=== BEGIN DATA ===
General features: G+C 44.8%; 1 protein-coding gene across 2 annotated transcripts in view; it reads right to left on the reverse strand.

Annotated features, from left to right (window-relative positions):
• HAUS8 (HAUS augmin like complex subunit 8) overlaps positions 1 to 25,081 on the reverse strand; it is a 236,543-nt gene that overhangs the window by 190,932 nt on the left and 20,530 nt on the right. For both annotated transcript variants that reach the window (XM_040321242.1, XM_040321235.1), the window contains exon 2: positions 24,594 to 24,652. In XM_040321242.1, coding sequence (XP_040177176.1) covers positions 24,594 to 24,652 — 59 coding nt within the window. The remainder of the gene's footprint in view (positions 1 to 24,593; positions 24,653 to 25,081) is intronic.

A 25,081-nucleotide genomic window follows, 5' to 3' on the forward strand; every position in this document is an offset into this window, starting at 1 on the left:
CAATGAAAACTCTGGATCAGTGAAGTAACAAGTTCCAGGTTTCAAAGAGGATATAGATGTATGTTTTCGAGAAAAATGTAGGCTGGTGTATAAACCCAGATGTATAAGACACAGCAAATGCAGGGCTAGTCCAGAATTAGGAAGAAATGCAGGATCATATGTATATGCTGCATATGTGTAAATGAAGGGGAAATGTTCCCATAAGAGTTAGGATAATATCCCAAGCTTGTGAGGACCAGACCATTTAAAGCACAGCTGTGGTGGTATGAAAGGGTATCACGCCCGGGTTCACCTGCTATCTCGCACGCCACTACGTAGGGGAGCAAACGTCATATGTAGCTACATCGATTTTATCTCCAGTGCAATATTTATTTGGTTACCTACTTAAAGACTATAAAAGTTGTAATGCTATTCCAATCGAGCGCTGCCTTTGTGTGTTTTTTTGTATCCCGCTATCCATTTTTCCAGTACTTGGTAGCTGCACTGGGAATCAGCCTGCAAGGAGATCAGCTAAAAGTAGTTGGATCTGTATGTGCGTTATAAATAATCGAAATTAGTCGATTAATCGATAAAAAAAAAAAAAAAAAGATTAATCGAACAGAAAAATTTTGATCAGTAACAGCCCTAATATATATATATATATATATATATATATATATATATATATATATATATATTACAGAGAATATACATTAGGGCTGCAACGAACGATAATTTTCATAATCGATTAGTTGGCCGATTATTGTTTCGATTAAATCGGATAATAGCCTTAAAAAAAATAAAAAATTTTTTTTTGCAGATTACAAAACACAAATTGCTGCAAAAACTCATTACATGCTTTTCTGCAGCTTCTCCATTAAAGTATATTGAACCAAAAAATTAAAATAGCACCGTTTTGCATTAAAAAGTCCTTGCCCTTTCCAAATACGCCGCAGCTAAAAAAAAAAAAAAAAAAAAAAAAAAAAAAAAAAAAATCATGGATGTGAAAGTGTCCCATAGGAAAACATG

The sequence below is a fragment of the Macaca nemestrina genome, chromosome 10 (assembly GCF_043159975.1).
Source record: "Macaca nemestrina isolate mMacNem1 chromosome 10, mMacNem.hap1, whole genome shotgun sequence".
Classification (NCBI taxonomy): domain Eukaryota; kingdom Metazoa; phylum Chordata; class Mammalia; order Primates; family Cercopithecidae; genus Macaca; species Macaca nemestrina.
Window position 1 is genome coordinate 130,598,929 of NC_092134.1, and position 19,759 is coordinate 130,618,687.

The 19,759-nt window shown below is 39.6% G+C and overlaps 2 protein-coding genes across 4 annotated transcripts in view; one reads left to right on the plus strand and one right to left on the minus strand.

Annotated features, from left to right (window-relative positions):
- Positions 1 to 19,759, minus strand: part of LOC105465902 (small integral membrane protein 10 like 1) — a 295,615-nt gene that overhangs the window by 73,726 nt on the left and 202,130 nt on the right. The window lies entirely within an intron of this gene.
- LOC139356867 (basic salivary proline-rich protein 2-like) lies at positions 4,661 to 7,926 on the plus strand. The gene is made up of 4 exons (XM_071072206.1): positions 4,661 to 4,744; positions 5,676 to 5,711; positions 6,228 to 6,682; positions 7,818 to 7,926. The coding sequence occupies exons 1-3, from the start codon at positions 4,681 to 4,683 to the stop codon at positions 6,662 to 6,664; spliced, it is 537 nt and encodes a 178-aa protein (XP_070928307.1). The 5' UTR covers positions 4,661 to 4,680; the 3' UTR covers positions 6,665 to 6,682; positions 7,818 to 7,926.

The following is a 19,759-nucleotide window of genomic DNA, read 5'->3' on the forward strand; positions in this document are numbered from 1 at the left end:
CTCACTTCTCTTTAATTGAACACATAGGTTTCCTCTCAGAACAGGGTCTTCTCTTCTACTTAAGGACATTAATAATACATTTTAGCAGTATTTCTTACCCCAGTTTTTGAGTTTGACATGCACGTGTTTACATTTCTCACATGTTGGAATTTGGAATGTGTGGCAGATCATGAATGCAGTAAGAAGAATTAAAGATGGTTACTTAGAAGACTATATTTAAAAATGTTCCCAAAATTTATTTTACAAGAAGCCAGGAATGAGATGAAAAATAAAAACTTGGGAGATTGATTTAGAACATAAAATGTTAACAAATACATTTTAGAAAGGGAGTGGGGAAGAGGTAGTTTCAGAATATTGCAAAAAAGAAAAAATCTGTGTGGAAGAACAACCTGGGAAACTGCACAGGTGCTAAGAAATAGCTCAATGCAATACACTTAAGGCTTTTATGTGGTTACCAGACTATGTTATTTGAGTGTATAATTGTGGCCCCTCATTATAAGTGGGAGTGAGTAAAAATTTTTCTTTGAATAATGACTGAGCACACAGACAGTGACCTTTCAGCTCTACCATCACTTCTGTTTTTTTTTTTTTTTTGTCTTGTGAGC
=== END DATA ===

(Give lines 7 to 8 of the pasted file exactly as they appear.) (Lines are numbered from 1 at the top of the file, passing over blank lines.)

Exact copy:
Source record: "Macaca nemestrina isolate mMacNem1 chromosome 10, mMacNem.hap1, whole genome shotgun sequence".
Classification (NCBI taxonomy): domain Eukaryota; kingdom Metazoa; phylum Chordata; class Mammalia; order Primates; family Cercopithecidae; genus Macaca; species Macaca nemestrina.